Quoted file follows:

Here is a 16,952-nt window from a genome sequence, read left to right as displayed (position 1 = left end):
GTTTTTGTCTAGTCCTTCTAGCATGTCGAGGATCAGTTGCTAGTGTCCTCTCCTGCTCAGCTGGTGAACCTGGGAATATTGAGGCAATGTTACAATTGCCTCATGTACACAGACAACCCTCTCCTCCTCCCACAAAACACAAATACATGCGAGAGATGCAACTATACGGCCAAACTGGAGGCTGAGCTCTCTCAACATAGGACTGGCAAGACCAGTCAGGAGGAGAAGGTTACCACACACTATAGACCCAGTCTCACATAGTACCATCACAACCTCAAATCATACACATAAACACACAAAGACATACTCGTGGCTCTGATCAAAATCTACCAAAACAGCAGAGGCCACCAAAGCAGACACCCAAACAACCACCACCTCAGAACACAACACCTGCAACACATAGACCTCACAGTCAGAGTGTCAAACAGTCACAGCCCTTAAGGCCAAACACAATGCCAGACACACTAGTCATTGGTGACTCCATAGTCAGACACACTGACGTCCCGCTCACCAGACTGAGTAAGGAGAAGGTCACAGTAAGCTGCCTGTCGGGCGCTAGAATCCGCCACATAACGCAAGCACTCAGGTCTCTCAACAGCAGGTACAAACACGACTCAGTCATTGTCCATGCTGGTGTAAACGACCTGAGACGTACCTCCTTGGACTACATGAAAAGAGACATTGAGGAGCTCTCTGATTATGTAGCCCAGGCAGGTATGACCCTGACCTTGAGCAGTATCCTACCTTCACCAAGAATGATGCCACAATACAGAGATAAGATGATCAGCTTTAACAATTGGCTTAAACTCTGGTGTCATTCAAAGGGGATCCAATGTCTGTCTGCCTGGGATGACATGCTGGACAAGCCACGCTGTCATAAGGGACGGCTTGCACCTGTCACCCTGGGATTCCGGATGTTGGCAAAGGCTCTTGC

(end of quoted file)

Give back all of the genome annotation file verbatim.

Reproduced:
Here is a 16,952-nt window from a genome sequence, read left to right as displayed (position 1 = left end):
GTTTTTGTCTAGTCCTTCTAGCATGTCGAGGATCAGTTGCTAGTGTCCTCTCCTGCTCAGCTGGTGAACCTGGGAATATTGAGGCAATGTTACAATTGCCTCATGTACACAGACAACCCTCTCCTCCTCCCACAAAACACAAATACATGCGAGAGATGCAACTATACGGCCAAACTGGAGGCTGAGCTCTCTCAACATAGGACTGGCAAGACCAGTCAGGAGGAGAAGGTTACCACACACTATAGACCCAGTCTCACATAGTACCATCACAACCTCAAATCATACACATAAACACACAAAGACATACTCGTGGCTCTGATCAAAATCTACCAAAACAGCAGAGGCCACCAAAGCAGACACCCAAACAACCACCACCTCAGAACACAACACCTGCAACACATAGACCTCACAGTCAGAGTGTCAAACAGTCACAGCCCTTAAGGCCAAACACAATGCCAGACACACTAGTCATTGGTGACTCCATAGTCAGACACACTGACGTCCCGCTCACCAGACTGAGTAAGGAGAAGGTCACAGTAAGCTGCCTGTCGGGCGCTAGAATCCGCCACATAACGCAAGCACTCAGGTCTCTCAACAGCAGGTACAAACACGACTCAGTCATTGTCCATGCTGGTGTAAACGACCTGAGACGTACCTCCTTGGACTACATGAAAAGAGACATTGAGGAGCTCTCTGATTATGTAGCCCAGGCAGGTATGACCCTGACCTTGAGCAGTATCCTACCTTCACCAAGAATGATGCCACAATACAGAGATAAGATGATCAGCTTTAACAATTGGCTTAAACTCTGGTGTCATTCAAAGGGGATCCAATGTCTGTCTGCCTGGGATGACATGCTGGACAAGCCACGCTGTCATAAGGGACGGCTTGCACCTGTCACCCTGGGATTCCGGATGTTGGCAAAGGCTCTTGC